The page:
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Adoption

Volume 481: debated on Tuesday 21 October 2008

3. If she will review the adequacy of the leave entitlements of those about to adopt children. (228317)

The Government have a strong record on supporting working families, including those looking to adopt children. I am pleased to say that since April 2003 couples and individuals who are adopting children have had the right to take up to 52 weeks’ adoption leave provided that they give their employers sufficient notice. This is equivalent to the rights to maternity leave.

I welcome the Minister to her place. I accept her answer, but is she aware that couples who are adopting are given approximately only 50 per cent. of the paid leave available for couples who have their own children? I have encountered two cases in which that has happened. Does she agree that given that those children often need more support, their adoptive parents should be able to have the same amount of maternity or paternity leave as is given to other couples? That would be a big help.

The hon. Gentleman will have to talk to me outside about individual cases, which I am happy to take up on his behalf. Women who have given birth are required by law to take time off—a minimum of two weeks if they work in an office or four weeks if they work in a factory. Maternity pay for the first six weeks after a mother has given birth is now 90 per cent. of her pay. He may be referring to the fact that that is different for those who are adopting. If I have got that wrong, I am happy to talk to him about the precise circumstances of his constituents and try to provide him with an answer. He will recall that until April 2003, those adopting children had no right to any leave or pay for that purpose. I hope that he therefore accepts that this is an advance.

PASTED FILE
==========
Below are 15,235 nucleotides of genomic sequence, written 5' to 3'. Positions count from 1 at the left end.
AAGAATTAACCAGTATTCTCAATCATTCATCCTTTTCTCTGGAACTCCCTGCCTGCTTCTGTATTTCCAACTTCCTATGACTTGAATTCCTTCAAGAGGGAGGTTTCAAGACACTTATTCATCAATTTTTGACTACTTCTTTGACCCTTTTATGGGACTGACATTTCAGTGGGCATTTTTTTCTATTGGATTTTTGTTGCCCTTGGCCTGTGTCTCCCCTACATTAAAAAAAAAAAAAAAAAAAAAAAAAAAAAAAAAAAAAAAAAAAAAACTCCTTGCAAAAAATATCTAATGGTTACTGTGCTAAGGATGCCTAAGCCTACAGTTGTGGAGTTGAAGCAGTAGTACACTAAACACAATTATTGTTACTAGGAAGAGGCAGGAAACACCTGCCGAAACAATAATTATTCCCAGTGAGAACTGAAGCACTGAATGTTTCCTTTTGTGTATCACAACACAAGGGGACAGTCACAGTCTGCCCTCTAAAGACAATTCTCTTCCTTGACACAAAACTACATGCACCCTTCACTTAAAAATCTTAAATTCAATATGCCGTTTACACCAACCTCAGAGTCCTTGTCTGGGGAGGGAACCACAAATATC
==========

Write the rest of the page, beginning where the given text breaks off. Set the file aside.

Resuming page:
I welcome the Minister to her place. Given the change in the law, what monitoring are the Government doing to ensure that same-sex couples are not excluded from adoption, particularly by religious agencies and particularly in light of recent reports that the Catholic Children’s Society (Westminster) is openly trying to dodge that new law?

The law relating to that issue applies equally to all adoption agencies. There was a 20-month transitional period, as the hon. Lady may recall, for the Catholic adoption agencies, which had particular concerns, to adjust their policies and procedures to comply with the law. That is due to end on 31 December 2008. It would be unacceptable to have an exception in the law for any agencies that were offering publicly funded services in respect of regulations designed to prevent discrimination. Statistics are collected about adoptions, and I can assure my hon. Friend that it will be possible to use them to check whether any discrimination is taking place.